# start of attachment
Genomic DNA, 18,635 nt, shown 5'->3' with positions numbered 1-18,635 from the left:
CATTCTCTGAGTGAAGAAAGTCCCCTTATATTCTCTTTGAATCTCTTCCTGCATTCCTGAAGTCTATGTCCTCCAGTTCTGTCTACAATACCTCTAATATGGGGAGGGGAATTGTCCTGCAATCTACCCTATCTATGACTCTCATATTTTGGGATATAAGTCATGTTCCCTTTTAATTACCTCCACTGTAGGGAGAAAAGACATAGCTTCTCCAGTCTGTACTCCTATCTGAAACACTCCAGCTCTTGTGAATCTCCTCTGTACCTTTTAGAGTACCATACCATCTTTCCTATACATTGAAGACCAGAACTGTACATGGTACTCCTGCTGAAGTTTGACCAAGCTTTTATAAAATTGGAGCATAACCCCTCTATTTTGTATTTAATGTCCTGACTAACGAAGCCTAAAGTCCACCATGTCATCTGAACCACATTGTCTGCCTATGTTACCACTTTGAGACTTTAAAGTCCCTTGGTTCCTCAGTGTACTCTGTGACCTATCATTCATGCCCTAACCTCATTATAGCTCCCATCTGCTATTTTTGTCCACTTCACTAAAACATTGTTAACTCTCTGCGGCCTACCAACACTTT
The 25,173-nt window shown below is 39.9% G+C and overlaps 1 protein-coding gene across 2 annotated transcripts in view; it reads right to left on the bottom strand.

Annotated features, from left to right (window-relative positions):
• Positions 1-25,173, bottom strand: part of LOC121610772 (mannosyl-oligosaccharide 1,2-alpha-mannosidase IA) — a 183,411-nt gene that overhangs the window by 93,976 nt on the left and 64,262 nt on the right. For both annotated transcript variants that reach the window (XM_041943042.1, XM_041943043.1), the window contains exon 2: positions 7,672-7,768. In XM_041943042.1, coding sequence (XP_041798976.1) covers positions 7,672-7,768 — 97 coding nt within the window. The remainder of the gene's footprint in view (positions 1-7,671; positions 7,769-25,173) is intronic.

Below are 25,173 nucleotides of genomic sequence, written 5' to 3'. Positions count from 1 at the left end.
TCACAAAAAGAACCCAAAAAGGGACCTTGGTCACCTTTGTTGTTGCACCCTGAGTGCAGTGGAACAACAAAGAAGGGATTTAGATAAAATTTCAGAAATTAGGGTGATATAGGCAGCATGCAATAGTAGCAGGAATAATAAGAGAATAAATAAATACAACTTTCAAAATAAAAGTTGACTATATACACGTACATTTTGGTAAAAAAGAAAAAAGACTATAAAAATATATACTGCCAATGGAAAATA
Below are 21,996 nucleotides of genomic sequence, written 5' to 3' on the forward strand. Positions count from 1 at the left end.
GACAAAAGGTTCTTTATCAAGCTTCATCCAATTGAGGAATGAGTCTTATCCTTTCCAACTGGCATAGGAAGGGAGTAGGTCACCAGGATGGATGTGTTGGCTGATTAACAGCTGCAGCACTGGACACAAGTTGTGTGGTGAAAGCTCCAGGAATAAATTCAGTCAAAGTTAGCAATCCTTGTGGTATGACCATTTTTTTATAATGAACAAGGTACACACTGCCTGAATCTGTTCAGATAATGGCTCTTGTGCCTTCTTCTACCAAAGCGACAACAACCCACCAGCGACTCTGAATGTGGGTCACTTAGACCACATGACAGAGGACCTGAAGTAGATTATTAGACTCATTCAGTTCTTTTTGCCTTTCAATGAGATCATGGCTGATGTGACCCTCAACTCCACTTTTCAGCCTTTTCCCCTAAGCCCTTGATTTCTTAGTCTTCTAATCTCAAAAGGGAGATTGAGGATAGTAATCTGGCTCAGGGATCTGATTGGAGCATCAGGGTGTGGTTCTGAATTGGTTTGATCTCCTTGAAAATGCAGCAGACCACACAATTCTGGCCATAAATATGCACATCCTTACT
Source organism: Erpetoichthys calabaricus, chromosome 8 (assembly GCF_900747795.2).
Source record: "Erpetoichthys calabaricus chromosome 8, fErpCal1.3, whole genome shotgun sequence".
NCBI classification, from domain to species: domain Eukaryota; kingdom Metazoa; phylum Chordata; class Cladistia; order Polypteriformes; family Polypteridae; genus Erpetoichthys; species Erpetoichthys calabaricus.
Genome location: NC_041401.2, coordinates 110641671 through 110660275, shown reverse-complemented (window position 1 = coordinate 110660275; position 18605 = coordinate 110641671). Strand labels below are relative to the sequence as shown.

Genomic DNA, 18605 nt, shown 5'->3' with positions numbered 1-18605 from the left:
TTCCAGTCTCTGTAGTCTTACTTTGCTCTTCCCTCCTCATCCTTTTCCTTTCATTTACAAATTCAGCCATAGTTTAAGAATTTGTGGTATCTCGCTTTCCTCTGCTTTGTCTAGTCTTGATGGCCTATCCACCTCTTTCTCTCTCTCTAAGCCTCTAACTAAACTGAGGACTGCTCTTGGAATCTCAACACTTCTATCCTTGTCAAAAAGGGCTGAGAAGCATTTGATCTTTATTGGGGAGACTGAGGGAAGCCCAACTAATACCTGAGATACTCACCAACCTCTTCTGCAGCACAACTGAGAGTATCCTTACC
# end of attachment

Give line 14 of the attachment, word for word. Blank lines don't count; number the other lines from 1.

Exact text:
Genomic DNA, 18605 nt, shown 5'->3' with positions numbered 1-18605 from the left: